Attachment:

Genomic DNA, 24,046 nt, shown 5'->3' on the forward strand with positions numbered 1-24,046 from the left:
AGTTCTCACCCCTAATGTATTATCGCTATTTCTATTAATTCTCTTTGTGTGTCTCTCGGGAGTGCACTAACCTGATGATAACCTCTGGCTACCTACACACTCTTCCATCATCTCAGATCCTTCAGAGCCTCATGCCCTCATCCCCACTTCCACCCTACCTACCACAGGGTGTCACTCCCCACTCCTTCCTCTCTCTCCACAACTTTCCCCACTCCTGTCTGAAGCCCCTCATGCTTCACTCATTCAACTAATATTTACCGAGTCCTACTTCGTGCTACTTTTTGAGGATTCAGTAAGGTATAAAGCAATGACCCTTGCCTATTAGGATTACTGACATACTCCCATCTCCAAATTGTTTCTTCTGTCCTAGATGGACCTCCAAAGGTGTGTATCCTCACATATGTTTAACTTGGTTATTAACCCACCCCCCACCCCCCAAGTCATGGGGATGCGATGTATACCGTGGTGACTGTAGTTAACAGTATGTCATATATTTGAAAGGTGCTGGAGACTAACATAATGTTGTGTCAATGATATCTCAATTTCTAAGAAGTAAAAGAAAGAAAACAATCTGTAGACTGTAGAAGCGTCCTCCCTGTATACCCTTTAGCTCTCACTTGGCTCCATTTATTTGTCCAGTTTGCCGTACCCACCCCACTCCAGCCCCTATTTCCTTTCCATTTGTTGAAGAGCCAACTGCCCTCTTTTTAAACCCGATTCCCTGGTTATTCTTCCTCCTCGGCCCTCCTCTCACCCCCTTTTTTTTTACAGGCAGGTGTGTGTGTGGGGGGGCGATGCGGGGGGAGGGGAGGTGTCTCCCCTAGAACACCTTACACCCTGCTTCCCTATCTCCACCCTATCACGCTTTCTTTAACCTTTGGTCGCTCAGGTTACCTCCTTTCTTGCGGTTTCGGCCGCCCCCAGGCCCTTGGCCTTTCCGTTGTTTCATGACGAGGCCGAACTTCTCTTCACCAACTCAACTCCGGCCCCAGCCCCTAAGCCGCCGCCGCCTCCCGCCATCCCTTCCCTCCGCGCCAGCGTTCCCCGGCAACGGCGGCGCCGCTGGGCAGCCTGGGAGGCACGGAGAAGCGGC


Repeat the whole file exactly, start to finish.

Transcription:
Genomic DNA, 24,046 nt, shown 5'->3' on the forward strand with positions numbered 1-24,046 from the left:
AGTTCTCACCCCTAATGTATTATCGCTATTTCTATTAATTCTCTTTGTGTGTCTCTCGGGAGTGCACTAACCTGATGATAACCTCTGGCTACCTACACACTCTTCCATCATCTCAGATCCTTCAGAGCCTCATGCCCTCATCCCCACTTCCACCCTACCTACCACAGGGTGTCACTCCCCACTCCTTCCTCTCTCTCCACAACTTTCCCCACTCCTGTCTGAAGCCCCTCATGCTTCACTCATTCAACTAATATTTACCGAGTCCTACTTCGTGCTACTTTTTGAGGATTCAGTAAGGTATAAAGCAATGACCCTTGCCTATTAGGATTACTGACATACTCCCATCTCCAAATTGTTTCTTCTGTCCTAGATGGACCTCCAAAGGTGTGTATCCTCACATATGTTTAACTTGGTTATTAACCCACCCCCCACCCCCCAAGTCATGGGGATGCGATGTATACCGTGGTGACTGTAGTTAACAGTATGTCATATATTTGAAAGGTGCTGGAGACTAACATAATGTTGTGTCAATGATATCTCAATTTCTAAGAAGTAAAAGAAAGAAAACAATCTGTAGACTGTAGAAGCGTCCTCCCTGTATACCCTTTAGCTCTCACTTGGCTCCATTTATTTGTCCAGTTTGCCGTACCCACCCCACTCCAGCCCCTATTTCCTTTCCATTTGTTGAAGAGCCAACTGCCCTCTTTTTAAACCCGATTCCCTGGTTATTCTTCCTCCTCGGCCCTCCTCTCACCCCCTTTTTTTTTACAGGCAGGTGTGTGTGTGGGGGGGCGATGCGGGGGGAGGGGAGGTGTCTCCCCTAGAACACCTTACACCCTGCTTCCCTATCTCCACCCTATCACGCTTTCTTTAACCTTTGGTCGCTCAGGTTACCTCCTTTCTTGCGGTTTCGGCCGCCCCCAGGCCCTTGGCCTTTCCGTTGTTTCATGACGAGGCCGAACTTCTCTTCACCAACTCAACTCCGGCCCCAGCCCCTAAGCCGCCGCCGCCTCCCGCCATCCCTTCCCTCCGCGCCAGCGTTCCCCGGCAACGGCGGCGCCGCTGGGCAGCCTGGGAGGCACGGAGAAGCGGC